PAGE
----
Massachusetts

Word on the Hill: Last Week Before Recess
Your social calendar for the week

Former House Speaker Newt Gingrich was spotted making his way to the Capitol office of House Majority Leader Kevin McCarthy on Thursday. (Tom Williams/CQ Roll Call)

It’s the last week before the July Fourth recess, when Congress takes a break to celebrate the national holiday.

On Thursday, we’ll tell you what some members do for the Fourth.

Rep. Moulton Proposes on Speaker’s Balcony
Liz Boardman said yes

Liz Boardman, left, and Rep. Seth Moulton are getting married. (Photo courtesy of Moulton's twitter)

Rep. Seth Moulton asked Liz Boardman to marry him on Friday.

The Massachusetts Democrat brought Boardman up to the iconic Speaker’s balcony to pop the question. The couple has been together for over two years.

Pelosi Blows Off Calls to Step Down
‘It's not up to them,’ she says of Democrats calling for new leadership

House Minority Leader Nancy Pelosi dismissed calls on Thursday for her to step down. (Bill Clark/CQ Roll Call)

Describing herself as “worth the trouble,” House Minority Leader Nancy Pelosi Thursday blew off calls from some chamber Democrats for her to step down from leadership in the wake of special election losses this year and a failure to win a House majority in four straight national elections. 

“It’s not up to them,” the California Democrat said of members calling for her to let someone else give it a try, before calling herself a “master legislator.”

Word on the Hill: Happy Birthday, Dianne Feinstein!
‘Game of Thrones’ and Japanese agriculture

California Sen. Dianne Feinstein arrives at the Capitol for the Senate Democrats’ policy lunch in May. (Bill Clark/CQ Roll Call file photo)

It’s Dianne Feinstein’s birthday. The oldest currently serving senator turns 84 today. The California Democrat has been in the Senate since 1992.

Feinstein also happens to share a birthday with other powerful Democrats in Congress: Sen. Elizabeth Warren of Massachusetts turns 68 today.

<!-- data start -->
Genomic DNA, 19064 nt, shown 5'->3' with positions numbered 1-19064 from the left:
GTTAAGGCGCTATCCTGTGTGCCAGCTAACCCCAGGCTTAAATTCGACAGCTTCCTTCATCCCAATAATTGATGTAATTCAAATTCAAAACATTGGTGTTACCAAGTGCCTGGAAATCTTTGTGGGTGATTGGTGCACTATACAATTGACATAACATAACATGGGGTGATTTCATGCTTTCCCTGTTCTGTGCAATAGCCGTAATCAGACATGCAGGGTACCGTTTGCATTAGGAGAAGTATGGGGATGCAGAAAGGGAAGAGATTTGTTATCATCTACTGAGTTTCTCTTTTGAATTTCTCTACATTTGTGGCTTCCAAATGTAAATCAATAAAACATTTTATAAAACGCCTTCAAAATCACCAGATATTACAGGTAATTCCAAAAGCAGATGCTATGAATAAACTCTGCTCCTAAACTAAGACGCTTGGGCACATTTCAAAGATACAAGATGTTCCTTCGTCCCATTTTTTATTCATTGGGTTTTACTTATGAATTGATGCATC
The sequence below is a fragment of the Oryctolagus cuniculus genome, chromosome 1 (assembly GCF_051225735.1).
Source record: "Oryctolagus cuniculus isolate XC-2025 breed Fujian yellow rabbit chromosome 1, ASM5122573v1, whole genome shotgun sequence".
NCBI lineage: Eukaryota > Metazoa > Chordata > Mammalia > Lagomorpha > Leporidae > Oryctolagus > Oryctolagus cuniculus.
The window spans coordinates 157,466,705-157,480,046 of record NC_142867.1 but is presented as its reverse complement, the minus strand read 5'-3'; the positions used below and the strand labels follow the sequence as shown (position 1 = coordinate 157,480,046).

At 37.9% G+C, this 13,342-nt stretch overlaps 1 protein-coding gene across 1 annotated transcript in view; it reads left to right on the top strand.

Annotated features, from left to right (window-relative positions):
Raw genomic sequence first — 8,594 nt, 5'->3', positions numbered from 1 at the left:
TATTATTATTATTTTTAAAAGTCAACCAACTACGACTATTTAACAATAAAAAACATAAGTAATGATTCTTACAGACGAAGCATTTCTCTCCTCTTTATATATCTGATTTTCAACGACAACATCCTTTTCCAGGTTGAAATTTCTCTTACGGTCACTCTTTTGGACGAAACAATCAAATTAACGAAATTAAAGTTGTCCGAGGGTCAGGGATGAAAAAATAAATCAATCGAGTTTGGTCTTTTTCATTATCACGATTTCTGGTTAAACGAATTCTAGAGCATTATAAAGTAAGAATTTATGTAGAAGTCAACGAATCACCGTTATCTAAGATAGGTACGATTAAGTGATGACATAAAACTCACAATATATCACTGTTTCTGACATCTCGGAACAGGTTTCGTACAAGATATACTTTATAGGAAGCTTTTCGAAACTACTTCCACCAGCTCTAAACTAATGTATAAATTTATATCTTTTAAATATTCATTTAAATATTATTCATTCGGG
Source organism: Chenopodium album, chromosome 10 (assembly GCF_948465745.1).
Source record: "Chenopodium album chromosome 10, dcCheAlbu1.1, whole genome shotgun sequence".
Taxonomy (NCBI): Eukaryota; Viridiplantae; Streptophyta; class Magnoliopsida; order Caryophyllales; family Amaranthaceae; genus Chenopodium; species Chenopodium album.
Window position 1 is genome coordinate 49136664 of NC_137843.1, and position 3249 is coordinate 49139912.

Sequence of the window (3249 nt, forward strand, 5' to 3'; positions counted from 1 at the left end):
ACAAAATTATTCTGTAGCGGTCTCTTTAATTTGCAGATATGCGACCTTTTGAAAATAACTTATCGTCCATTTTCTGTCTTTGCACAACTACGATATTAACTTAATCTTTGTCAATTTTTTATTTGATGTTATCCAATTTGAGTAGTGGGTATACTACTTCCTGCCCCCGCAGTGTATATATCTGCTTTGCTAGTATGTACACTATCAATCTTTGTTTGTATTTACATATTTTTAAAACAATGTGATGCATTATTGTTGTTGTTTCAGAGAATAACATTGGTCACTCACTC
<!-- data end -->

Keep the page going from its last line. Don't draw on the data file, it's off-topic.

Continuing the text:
Where the Cash Is Coming From in Georgia and South Carolina Special Elections
Out-of-state money is buoying Georgia Democrat Jon Ossoff’s bid

Democratic candidate for Georgia's 6th Congressional District Jon Ossoff speaks to campaign workers and volunteers at his campaign office in Chamblee, Ga., on Sunday. Ossoff meets Republican Karen Handel in the 6th District special election runoff on Tuesday. (Bill Clark/CQ Roll Call)

BY SEAN MCMINN AND RYAN KELLY

Bipartisan love may be on display in Washington, but farther down the coast, a vicious political battle is underway for Georgia’s 6th District.

Another Congressional Baseball Event for D.C. Kids
Horton’s Kids raises funds for children in at-risk neighborhood

The batting cages are open for Home Runs for Horton’s Kids. (Courtesy Horton’s Kids)

Members of Congress are coming together at Nationals Park again, this time to support the city they work in.

The ninth annual Home Runs for Horton’s Kids to raise money for the nonprofit founded by a onetime Capitol Hill staffer is Wednesday. Horton’s Kids helps children in grades K-12 living in Washington’s most at-risk neighborhoods through educational and other social programs.

Long Bipartisan History of Congressional Baseball
Current series dates to 1962, with backing from Roll Call